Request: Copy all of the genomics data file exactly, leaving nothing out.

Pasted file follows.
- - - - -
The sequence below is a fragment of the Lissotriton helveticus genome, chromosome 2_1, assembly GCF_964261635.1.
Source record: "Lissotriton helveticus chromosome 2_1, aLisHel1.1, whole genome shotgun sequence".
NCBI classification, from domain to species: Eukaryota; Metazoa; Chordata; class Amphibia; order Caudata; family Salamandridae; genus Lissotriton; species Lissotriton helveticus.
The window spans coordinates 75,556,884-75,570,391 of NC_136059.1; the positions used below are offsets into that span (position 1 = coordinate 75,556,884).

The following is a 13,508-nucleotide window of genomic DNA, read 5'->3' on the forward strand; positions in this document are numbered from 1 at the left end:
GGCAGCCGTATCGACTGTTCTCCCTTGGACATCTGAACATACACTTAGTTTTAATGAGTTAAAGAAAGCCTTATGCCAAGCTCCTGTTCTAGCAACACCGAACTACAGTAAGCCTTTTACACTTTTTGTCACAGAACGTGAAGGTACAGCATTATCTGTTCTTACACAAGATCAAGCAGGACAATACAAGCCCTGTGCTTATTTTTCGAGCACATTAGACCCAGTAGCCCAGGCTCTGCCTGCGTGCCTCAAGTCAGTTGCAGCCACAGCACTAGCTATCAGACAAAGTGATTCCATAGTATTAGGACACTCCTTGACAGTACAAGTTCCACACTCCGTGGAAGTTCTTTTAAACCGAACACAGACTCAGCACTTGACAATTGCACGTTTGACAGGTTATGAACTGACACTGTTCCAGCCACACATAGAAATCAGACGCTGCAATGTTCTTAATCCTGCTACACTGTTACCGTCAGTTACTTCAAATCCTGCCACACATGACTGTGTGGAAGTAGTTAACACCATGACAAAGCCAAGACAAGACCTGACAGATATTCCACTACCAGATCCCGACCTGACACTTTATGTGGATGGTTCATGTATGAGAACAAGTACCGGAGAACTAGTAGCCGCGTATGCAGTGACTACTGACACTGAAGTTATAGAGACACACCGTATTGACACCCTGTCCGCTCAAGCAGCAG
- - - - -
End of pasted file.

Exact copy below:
The sequence below is a fragment of the Lissotriton helveticus genome, chromosome 2_1, assembly GCF_964261635.1.
Source record: "Lissotriton helveticus chromosome 2_1, aLisHel1.1, whole genome shotgun sequence".
NCBI classification, from domain to species: Eukaryota; Metazoa; Chordata; class Amphibia; order Caudata; family Salamandridae; genus Lissotriton; species Lissotriton helveticus.
The window spans coordinates 75,556,884-75,570,391 of NC_136059.1; the positions used below are offsets into that span (position 1 = coordinate 75,556,884).

The following is a 13,508-nucleotide window of genomic DNA, read 5'->3' on the forward strand; positions in this document are numbered from 1 at the left end:
GGCAGCCGTATCGACTGTTCTCCCTTGGACATCTGAACATACACTTAGTTTTAATGAGTTAAAGAAAGCCTTATGCCAAGCTCCTGTTCTAGCAACACCGAACTACAGTAAGCCTTTTACACTTTTTGTCACAGAACGTGAAGGTACAGCATTATCTGTTCTTACACAAGATCAAGCAGGACAATACAAGCCCTGTGCTTATTTTTCGAGCACATTAGACCCAGTAGCCCAGGCTCTGCCTGCGTGCCTCAAGTCAGTTGCAGCCACAGCACTAGCTATCAGACAAAGTGATTCCATAGTATTAGGACACTCCTTGACAGTACAAGTTCCACACTCCGTGGAAGTTCTTTTAAACCGAACACAGACTCAGCACTTGACAATTGCACGTTTGACAGGTTATGAACTGACACTGTTCCAGCCACACATAGAAATCAGACGCTGCAATGTTCTTAATCCTGCTACACTGTTACCGTCAGTTACTTCAAATCCTGCCACACATGACTGTGTGGAAGTAGTTAACACCATGACAAAGCCAAGACAAGACCTGACAGATATTCCACTACCAGATCCCGACCTGACACTTTATGTGGATGGTTCATGTATGAGAACAAGTACCGGAGAACTAGTAGCCGCGTATGCAGTGACTACTGACACTGAAGTTATAGAGACACACCGTATTGACACCCTGTCCGCTCAAGCAGCAG